• Unsigned seventh round pick Joel Pierce pitched two scoreless innings in relief yesterday for Team Canada in the World Junior Championships, walking four and striking out two. Canada beat Panama, 9-2.
  • Elsewhere in unsigned picks: At the bottom of this story, Tom Haudricourt has a brief update on first round pick Dylan Covey: The team still expects to get a deal done before the August 16 deadline, but doesn't expect Covey to see significant time in the minors this season.
  • Peter Gammons says teams that know they'll pay above slot for their draftees have been asked to wait until August 10 to open negotiations. So that's likely when we can expect an announcement on Covey.
  • I didn't know this until reading it today: Jeremy Jeffress' last name is pronounced "Jeffers."
  • Speaking of names: Maverick Lasker and Zelous Wheeler advanced, but Norris Hopper and Stosh Wawrzasek were eliminated from's Moniker Madness in the first round. Follow that link to vote for winners in the second round. (h/t Rattler Radio)

If you're needing your heart warmed a bit this morning, check out Howie Magner's story about Bob Uecker and a young man experiencing the game live for the first time.

On power rankings:

  • SB Nation has the Brewers at 19, up three spots.

If you haven't had a chance yet, take a moment to vote in this week's BCB Tracking Poll. It'll remain open until sometime this afternoon, and results will be posted tomorrow.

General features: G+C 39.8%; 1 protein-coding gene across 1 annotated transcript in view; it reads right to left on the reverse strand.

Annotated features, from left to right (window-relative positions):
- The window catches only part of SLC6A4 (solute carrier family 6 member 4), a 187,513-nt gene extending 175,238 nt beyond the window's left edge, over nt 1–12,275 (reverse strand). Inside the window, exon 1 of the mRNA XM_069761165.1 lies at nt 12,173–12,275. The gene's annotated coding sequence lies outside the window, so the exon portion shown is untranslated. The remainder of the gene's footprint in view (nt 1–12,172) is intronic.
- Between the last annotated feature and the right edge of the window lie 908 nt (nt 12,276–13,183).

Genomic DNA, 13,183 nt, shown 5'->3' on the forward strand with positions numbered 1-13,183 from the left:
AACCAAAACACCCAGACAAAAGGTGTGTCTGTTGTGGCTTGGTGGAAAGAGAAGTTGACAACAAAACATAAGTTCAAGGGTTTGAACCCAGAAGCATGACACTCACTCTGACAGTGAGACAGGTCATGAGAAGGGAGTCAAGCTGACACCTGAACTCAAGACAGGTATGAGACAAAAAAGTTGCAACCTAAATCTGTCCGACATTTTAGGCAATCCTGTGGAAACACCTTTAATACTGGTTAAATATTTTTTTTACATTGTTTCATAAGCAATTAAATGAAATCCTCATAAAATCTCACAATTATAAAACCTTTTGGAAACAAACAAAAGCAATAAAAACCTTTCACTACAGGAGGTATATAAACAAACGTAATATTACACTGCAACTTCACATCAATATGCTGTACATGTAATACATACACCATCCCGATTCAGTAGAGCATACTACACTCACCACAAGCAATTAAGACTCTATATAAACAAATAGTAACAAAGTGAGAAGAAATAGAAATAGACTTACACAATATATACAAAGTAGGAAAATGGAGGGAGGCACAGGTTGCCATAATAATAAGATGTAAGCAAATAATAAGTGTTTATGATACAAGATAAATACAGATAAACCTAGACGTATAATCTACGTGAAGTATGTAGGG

Today's lone nominee for the SBN Wisconsin Hall of Fame is Steve Novak, covered over at Anonymous Eagle.

Elsewhere in self promotion: Hyatt asked me to mention that you have until August 1 to sign up for BCB Fantasy Football and find an appropriately witty and inappropriate name for your team. So you should get on that.

Around baseball:

Braves: Agreed to a two year contract extension with catcher David Ross.
Dodgers: Signed infielder Juan Castro to a minor league deal.
Indians: Designated first baseman Wes Hodges for assignment. (h/t Let's Go Tribe)
Mariners: Released pitcher Joe Nelson.
Marlins: Released pitcher Nate Robertson and designated pitcher Kris Harvey for assignment. (h/t Fish Chunks)
Rockies: Designated first baseman Brad Eldred for assignment.

If you've been around this week you've probably heard about Matt Garza of the Rays throwing the organization's first no-hitter. The Mets, Padres, Brewers, Reds and Indians are now the only major league teams that haven't had one since 1990. The Mets and Padres have never had one.

The Sausage Race has been one of the Brewers' more successful promotional ideas, so it's not surprising that other teams are ripping off the idea. Matt Lindner of has some suggestions for teams that have fallen behind the curve.

We can finally close the book on this story: Adam Dunn was "scolded" but it appears that will be the full extent of the punishment after he left the clubhouse during the game Friday to visit Bob Uecker in the press box.

Rickie Weeks now holds the Brewer record for home runs by a second baseman, but he's not the only 2B setting records this season. Dan Uggla hit his 20th home run last night, becoming the first second baseman ever to hit 20 in each of his first five seasons.

Get out your calendar and block this day off: The 2011 major league season will open on Friday, April 1.

Here's a shudder-worthy story: Rockies closer Huston Street had to be taken to the hospital via ambulance after being hit in the pelvic area with a line drive during BP yesterday, and fainting when trying to get up and walk off the field. Street is reportedly resting at home, and is day to day.

On this day in 1997, Steve Woodard pitched eight scoreless innings in his major league debut as the Brewers beat Roger Clemens and the Blue Jays, 1-0.

Three years later, on this day in 2000 Woodard was traded to the Indians with Bob Wickman and Jason Bere in exchange for Richie Sexson and prospects.

Happy birthday today to 1971-72 Brewer Ron Theobald, who turns 67.

Now, if you'll excuse me, I have to turn around.

Drink up.